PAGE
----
eye clean v eye visible SI1.png

Just like potential mates, there are many types of inclusions and not all are created equal. While some might be tiny flaws (didn’t wash your cup after coffee? No biggy) others can be glaringly obvious issues that need to be someone else’s problem. For example, you might have a diamond with a large crystal, but that crystal is almost translucent and therefore isn’t that noticeable (dirty coffee cup scenario). On the other hand, the crystal might be black - which is not only noticeable but could actually reflect inside the stone in such a way that it looks like there’s more than one.

variety of SI1 clarity .png

What Color are the Inclusions?

Just like the location, size, amount and type of inclusions is important, so is the color. When you have black or fairly dark inclusions, they are going to be more easily seen. When you have colorless or white inclusions, they will blend in with the rest of the stone and be harder to see.

Using everything you just learned about the location, size, amount, color and nature of inclusions, do you like diamond A or B better? I'll take the one on the left, please!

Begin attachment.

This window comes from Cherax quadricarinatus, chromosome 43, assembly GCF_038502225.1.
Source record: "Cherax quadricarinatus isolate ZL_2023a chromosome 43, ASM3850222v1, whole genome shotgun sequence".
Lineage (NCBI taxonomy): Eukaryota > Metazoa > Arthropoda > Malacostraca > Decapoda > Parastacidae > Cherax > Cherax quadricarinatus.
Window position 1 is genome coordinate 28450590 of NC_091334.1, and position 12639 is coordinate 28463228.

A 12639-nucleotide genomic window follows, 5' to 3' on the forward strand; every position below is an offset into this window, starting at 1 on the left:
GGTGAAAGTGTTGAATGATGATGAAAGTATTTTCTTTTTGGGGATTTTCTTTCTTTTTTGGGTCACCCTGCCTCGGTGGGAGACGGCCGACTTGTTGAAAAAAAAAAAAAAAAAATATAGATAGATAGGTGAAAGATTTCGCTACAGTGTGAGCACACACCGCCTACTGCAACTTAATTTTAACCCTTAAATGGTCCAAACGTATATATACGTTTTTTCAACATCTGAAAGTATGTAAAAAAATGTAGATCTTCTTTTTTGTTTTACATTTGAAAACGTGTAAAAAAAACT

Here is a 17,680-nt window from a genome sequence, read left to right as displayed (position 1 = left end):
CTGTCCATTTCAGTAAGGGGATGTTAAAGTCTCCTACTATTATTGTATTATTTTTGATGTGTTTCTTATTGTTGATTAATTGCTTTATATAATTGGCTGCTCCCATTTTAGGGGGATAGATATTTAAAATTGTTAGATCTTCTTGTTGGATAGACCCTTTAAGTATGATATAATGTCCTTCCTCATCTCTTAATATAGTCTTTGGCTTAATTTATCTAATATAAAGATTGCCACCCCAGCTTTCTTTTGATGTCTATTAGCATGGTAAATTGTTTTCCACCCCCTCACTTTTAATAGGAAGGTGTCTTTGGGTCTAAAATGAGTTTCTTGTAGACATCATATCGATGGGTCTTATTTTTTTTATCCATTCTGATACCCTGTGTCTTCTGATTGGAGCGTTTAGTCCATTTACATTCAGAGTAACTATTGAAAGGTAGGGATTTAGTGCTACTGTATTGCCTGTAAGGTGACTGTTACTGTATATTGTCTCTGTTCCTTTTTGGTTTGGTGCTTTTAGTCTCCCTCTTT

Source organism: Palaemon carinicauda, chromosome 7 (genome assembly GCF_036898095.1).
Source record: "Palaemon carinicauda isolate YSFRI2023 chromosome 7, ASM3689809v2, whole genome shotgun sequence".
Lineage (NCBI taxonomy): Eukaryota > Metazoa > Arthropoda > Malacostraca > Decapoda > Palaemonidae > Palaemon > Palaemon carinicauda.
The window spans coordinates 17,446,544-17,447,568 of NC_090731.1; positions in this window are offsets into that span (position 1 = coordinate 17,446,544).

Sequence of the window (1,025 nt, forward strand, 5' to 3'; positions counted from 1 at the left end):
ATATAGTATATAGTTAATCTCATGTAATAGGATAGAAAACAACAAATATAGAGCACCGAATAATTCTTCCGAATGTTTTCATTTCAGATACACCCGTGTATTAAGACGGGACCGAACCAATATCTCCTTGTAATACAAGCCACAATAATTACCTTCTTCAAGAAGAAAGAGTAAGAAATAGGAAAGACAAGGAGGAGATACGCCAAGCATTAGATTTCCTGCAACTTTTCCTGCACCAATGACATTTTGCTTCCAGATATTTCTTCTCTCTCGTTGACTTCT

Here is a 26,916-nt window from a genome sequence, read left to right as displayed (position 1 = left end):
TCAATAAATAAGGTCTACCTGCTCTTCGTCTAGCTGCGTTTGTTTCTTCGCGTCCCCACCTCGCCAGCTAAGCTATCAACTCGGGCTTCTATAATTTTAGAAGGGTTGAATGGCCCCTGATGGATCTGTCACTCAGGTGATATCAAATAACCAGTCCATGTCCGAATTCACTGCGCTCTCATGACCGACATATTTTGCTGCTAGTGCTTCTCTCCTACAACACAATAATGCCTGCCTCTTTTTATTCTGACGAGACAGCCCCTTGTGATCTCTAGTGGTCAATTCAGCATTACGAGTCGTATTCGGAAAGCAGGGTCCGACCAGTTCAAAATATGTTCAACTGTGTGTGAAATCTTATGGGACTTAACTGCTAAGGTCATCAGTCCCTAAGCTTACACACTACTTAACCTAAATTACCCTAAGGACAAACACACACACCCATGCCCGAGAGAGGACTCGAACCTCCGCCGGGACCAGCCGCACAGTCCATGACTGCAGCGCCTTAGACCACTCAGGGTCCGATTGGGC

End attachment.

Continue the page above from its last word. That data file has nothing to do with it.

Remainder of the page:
Which Si1 do you prefer.png

Let’s Talk About Clarity Plots

A clarity plot is a little diagram found on most grading reports for diamonds 1ct or above and is basically a map of where the inclusions are within the stone. Think of these plots as a bit like movie trailers, in that they can be a great way to get your bearings and pick up some information on what to expect. However, just like an awesome trailer for what turns out to be a terrible film, they can be misleading. The problem lies in the fact that the plot cannot tell you what the diamond looks like in real life. Let’s look at an example: